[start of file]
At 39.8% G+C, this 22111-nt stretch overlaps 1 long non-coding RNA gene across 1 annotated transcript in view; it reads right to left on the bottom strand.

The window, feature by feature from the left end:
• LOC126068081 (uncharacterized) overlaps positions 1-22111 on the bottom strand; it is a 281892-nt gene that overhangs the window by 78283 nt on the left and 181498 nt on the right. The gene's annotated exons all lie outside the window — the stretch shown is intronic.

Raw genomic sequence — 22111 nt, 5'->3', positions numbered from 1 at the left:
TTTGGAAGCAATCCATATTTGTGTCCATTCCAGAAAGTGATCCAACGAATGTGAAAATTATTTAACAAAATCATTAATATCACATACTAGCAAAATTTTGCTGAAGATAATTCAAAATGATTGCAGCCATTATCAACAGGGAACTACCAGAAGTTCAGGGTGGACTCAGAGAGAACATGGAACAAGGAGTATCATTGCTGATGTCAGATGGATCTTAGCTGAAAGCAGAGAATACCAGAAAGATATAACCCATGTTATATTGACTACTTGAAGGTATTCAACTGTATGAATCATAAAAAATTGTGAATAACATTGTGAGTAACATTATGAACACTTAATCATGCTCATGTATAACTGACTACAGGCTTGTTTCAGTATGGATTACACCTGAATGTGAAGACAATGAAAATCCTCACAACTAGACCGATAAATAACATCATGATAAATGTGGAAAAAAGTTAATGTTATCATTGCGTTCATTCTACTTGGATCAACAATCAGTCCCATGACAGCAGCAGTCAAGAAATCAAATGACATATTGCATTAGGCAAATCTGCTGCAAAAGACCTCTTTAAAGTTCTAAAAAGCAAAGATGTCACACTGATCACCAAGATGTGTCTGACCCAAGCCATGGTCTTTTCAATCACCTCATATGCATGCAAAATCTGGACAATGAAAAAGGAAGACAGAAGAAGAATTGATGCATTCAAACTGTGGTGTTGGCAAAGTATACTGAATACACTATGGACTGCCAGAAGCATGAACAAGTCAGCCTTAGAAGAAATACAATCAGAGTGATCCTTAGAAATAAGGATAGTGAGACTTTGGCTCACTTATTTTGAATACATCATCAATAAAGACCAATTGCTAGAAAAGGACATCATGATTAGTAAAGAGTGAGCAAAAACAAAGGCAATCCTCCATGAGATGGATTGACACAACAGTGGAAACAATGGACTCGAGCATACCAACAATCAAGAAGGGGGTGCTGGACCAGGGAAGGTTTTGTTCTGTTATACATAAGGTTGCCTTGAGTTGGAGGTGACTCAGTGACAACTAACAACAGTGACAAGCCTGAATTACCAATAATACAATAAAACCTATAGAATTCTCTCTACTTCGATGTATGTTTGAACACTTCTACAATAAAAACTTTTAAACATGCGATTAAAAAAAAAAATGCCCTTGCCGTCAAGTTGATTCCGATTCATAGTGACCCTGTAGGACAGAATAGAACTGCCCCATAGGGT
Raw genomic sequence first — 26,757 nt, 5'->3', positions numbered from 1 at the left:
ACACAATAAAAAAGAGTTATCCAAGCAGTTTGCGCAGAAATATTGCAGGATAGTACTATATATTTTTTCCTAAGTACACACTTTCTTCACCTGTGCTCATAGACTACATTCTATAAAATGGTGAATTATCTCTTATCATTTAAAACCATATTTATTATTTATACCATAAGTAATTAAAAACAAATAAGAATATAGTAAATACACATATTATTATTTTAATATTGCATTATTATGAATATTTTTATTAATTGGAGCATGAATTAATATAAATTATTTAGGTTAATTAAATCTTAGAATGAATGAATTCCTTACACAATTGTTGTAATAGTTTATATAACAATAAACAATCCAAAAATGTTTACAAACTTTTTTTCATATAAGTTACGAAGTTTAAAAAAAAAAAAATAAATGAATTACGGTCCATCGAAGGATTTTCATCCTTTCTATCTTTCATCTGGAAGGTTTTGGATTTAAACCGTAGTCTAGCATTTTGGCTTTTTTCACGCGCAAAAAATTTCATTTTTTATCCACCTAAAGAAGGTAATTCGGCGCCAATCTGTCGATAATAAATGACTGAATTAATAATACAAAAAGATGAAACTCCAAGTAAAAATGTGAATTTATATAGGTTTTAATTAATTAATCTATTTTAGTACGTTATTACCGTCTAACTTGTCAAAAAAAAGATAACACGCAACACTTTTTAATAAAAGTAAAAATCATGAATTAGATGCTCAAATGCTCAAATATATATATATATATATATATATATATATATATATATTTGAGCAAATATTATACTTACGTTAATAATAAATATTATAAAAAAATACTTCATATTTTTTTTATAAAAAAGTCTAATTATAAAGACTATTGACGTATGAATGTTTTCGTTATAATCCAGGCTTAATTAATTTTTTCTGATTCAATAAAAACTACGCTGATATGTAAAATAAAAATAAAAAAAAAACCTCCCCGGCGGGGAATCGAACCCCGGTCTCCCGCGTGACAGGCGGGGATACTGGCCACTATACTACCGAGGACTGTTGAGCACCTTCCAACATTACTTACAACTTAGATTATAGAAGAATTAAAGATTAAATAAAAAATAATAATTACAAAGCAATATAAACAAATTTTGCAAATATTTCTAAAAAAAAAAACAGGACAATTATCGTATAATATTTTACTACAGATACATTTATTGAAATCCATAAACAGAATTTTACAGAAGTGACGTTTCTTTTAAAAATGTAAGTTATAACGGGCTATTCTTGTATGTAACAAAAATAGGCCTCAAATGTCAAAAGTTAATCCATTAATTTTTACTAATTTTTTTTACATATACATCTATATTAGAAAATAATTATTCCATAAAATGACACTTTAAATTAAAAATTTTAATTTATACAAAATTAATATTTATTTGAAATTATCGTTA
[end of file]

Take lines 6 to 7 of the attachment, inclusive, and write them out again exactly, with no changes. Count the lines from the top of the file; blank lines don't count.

Raw genomic sequence first — 26,757 nt, 5'->3', positions numbered from 1 at the left:
ACACAATAAAAAAGAGTTATCCAAGCAGTTTGCGCAGAAATATTGCAGGATAGTACTATATATTTTTTCCTAAGTACACACTTTCTTCACCTGTGCTCATAGACTACATTCTATAAAATGGTGAATTATCTCTTATCATTTAAAACCATATTTATTATTTATACCATAAGTAATTAAAAACAAATAAGAATATAGTAAATACACATATTATTATTTTAATATTGCATTATTATGAATATTTTTATTAATTGGAGCATGAATTAATATAAATTATTTAGGTTAATTAAATCTTAGAATGAATGAATTCCTTACACAATTGTTGTAATAGTTTATATAACAATAAACAATCCAAAAATGTTTACAAACTTTTTTTCATATAAGTTACGAAGTTTAAAAAAAAAAAAATAAATGAATTACGGTCCATCGAAGGATTTTCATCCTTTCTATCTTTCATCTGGAAGGTTTTGGATTTAAACCGTAGTCTAGCATTTTGGCTTTTTTCACGCGCAAAAAATTTCATTTTTTATCCACCTAAAGAAGGTAATTCGGCGCCAATCTGTCGATAATAAATGACTGAATTAATAATACAAAAAGATGAAACTCCAAGTAAAAATGTGAATTTATATAGGTTTTAATTAATTAATCTATTTTAGTACGTTATTACCGTCTAACTTGTCAAAAAAAAGATAACACGCAACACTTTTTAATAAAAGTAAAAATCATGAATTAGATGCTCAAATGCTCAAATATATATATATATATATATATATATATATATATATATTTGAGCAAATATTATACTTACGTTAATAATAAATATTATAAAAAAATACTTCATATTTTTTTTATAAAAAAGTCTAATTATAAAGACTATTGACGTATGAATGTTTTCGTTATAATCCAGGCTTAATTAATTTTTTCTGATTCAATAAAAACTACGCTGATATGTAAAATAAAAATAAAAAAAAAACCTCCCCGGCGGGGAATCGAACCCCGGTCTCCCGCGTGACAGGCGGGGATACTGGCCACTATACTACCGAGGACTGTTGAGCACCTTCCAACATTACTTACAACTTAGATTATAGAAGAATTAAAGATTAAATAAAAAATAATAATTACAAAGCAATATAAACAAATTTTGCAAATATTTCTAAAAAAAAAAACAGGACAATTATCGTATAATATTTTACTACAGATACATTTATTGAAATCCATAAACAGAATTTTACAGAAGTGACGTTTCTTTTAAAAATGTAAGTTATAACGGGCTATTCTTGTATGTAACAAAAATAGGCCTCAAATGTCAAAAGTTAATCCATTAATTTTTACTAATTTTTTTTACATATACATCTATATTAGAAAATAATTATTCCATAAAATGACACTTTAAATTAAAAATTTTAATTTATACAAAATTAATATTTATTTGAAATTATCGTTA